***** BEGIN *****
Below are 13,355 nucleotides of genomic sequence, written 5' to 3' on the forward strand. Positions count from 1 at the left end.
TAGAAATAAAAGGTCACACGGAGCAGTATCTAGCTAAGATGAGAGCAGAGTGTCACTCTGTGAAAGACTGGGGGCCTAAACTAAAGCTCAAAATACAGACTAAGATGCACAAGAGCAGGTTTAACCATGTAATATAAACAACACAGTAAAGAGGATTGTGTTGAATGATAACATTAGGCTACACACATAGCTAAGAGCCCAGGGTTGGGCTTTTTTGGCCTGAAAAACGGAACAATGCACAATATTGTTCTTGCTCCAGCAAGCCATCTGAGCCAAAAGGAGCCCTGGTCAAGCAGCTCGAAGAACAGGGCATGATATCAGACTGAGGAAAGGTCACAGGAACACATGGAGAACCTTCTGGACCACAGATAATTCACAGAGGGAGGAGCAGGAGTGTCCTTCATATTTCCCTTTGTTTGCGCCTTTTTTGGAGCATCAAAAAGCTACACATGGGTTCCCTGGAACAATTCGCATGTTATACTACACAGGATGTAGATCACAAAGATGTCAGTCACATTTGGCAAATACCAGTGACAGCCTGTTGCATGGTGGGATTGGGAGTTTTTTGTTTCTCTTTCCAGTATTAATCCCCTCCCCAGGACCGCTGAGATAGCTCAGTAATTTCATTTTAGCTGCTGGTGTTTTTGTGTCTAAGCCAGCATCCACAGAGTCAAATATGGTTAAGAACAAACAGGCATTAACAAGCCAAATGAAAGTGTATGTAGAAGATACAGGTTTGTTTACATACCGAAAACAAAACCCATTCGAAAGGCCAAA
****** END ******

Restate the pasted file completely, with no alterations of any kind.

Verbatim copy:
Below are 13,355 nucleotides of genomic sequence, written 5' to 3' on the forward strand. Positions count from 1 at the left end.
TAGAAATAAAAGGTCACACGGAGCAGTATCTAGCTAAGATGAGAGCAGAGTGTCACTCTGTGAAAGACTGGGGGCCTAAACTAAAGCTCAAAATACAGACTAAGATGCACAAGAGCAGGTTTAACCATGTAATATAAACAACACAGTAAAGAGGATTGTGTTGAATGATAACATTAGGCTACACACATAGCTAAGAGCCCAGGGTTGGGCTTTTTTGGCCTGAAAAACGGAACAATGCACAATATTGTTCTTGCTCCAGCAAGCCATCTGAGCCAAAAGGAGCCCTGGTCAAGCAGCTCGAAGAACAGGGCATGATATCAGACTGAGGAAAGGTCACAGGAACACATGGAGAACCTTCTGGACCACAGATAATTCACAGAGGGAGGAGCAGGAGTGTCCTTCATATTTCCCTTTGTTTGCGCCTTTTTTGGAGCATCAAAAAGCTACACATGGGTTCCCTGGAACAATTCGCATGTTATACTACACAGGATGTAGATCACAAAGATGTCAGTCACATTTGGCAAATACCAGTGACAGCCTGTTGCATGGTGGGATTGGGAGTTTTTTGTTTCTCTTTCCAGTATTAATCCCCTCCCCAGGACCGCTGAGATAGCTCAGTAATTTCATTTTAGCTGCTGGTGTTTTTGTGTCTAAGCCAGCATCCACAGAGTCAAATATGGTTAAGAACAAACAGGCATTAACAAGCCAAATGAAAGTGTATGTAGAAGATACAGGTTTGTTTACATACCGAAAACAAAACCCATTCGAAAGGCCAAA